First of all, it's important to realise that an app alone isn't enough. Easy ways to fill the app with content are necessary. This means you need more than a single administrator maintaining an app kit, in addition to full-time and part-time editors who can create content easily and maintain it continuously with minimal training. There is also the need for a so-called Content Management System (CMS), which have been around for many years and were initially used for websites and later for intranets. But due to increasingly diverging requirements, the CMS used nowadays for intranets, as opposed to those used for the Internet, are hardly the same.
A mobile app demands a further specialization of an intranet CMS. One of the most important features is "push" functionality. Apps can display so-called push notifications on the home screen of a smartphone, actively informing and directly leading users to the app. Push notifications are a powerful tool, but users shouldn't be overwhelmed by them. If they are, their effectiveness will gradually wear off. Even worse, users might wind up completely disabling this feature on their device. A mobile app CMS should therefore regulate push notifications, limiting their creation to a limited number of writers and making their audience target-specific.
You can learn more about the management of push notifications from our T-Systems case study: How T-Systems Cuts Through the Noise with an Employee App.
4. How Do I Keep Users Up-to-Date?
This question is commonly raised in regard to all company-related IT applications. What's remarkable here is that an employee app target group will include non-desk employees who are generally unrecorded in any sort of IT system or user directory. Often these employees are only documented in personnel payroll systems. Thus the CMS needs to provide an easy method for importing employee lists that not only include a name and clear characteristics (e.g., an ID), but further personalization of information such as specific location or region.
For details about user onboarding and the manangement of an internal app, check out this blogpost: How to Onboard Employees to an Internal Communications App.
5. Native App or Web App?
Native apps are well-known from private smartphone use: they are small programs downloaded from an app store or web address. The huge benefit that native apps alone provide is their ability to deeply affect the features of a device, for example, those which enable push notification functionality. Web apps, on the contrary, are nothing more than websites accessed through a mobile browser on the smartphone.
Web apps are easier to create, but they cannot be distributed like native apps and are incapable of enabling functions like push notifications. Even though developing and maintaining native apps is costlier, their functional benefits far outweigh those of web apps.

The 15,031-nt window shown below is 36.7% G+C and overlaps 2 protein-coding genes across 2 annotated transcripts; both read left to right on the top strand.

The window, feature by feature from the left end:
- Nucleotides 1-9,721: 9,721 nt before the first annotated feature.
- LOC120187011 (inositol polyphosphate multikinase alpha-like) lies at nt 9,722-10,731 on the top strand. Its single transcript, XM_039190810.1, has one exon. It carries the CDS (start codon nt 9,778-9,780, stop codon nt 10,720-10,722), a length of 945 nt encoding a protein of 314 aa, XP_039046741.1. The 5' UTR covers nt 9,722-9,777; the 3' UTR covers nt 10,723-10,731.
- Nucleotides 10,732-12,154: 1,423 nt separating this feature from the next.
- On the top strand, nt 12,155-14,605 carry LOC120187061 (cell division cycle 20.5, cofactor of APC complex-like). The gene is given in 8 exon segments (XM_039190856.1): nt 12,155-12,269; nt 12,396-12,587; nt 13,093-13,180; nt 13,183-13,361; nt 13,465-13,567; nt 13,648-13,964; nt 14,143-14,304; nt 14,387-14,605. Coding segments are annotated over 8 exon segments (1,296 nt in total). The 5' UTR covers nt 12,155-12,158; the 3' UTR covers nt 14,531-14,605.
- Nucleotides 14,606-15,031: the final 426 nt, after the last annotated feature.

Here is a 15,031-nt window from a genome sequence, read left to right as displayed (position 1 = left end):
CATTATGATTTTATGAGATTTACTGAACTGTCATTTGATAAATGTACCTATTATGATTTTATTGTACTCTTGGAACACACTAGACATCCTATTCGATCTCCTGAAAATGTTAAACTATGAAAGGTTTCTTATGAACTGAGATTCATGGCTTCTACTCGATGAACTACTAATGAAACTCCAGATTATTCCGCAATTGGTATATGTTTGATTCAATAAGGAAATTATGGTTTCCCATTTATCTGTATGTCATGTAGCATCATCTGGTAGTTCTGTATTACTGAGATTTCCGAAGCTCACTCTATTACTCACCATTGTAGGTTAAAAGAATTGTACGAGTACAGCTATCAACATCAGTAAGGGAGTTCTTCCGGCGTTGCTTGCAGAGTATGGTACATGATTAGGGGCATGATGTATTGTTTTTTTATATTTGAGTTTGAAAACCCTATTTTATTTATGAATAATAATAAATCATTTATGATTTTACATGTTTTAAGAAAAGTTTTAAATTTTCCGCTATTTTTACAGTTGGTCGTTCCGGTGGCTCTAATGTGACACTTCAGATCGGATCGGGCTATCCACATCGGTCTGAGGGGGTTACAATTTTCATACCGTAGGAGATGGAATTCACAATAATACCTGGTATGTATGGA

Hybrid apps combine these two worlds; they are native apps with a web app inside.
6. How Do I Distribute the App?
The Staffbase employee app, like most standard-product core apps, is distributed via the delivery option known as Enterprise Deployment. Customers receive a url, e.g., app.company.com/get. App downloads for iOS can be made directly from this address; Android users are guided toward the proper location for downloading the app. This deployment method provides a number of unique advantages to our clients—in regards to employee onboarding strategies, for example—and it enables great efficiency in scheduling and programming new app projects.
For a complete understanding of our distribution methods, please find further information in these slides.
7. How Does an App Fit My Intranet Strategy?
An employee app can be viewed as a channel displaying the intranet. In such cases, the aforementioned CMS is nothing more than the intranet itself. Most of the insurmountable challenges in this scenario result from information security and two related yet competing requirements. On the one hand, intranets host a growing stockpile of projects, documents, and business-critical information which must be reliably protected from unauthorized access. On the other hand, as many employees as possible should be able to access communication through their private devices, preferably without having to always enter login data. This results in a division between modern intranets: there's the traditional intranet and then there are company communication apps with their own CMS that stand apart from the actual intranet, securely offering only mobile-displayable content to employees. A mix and match approach will therefore prevail for future intranets.
8. How Do I Get Management Support?
"Given the ever growing digital revolution, many companies are driven by one question: How can we reach decisions quicker and implement them faster?" An employee communications app is an ideal tool for quickly and manageably establishing an interactive channel for all employees. This argument is by now widely known and it is supported by a large number of managers.
For a more detailed account of how to win your C-level for an internal comms app get our
The Costs of an Internal Communications App
The initial development of a basic app based on a kit is financially manageable. Adding specific features and maintenance makes this solution costlier. App kits can't keep up with the highly specialized functionality of a mobile intranet CMS and are really only suitable for functionally basic apps such as those which distribute in-house publications. Providing an app for enterprise deployment and keeping it up-to-date requires the kind of continuous effort that most companies aren't prepared for compared to past intranet projects. Such an effort is rarely included in budget planning. The conflict between high costs and ever-increasing functionality-demands can only be settled with standard solutions. Costs of the app are calculated on the basic needs of the users, and they include continuous maintenance and development of its functions.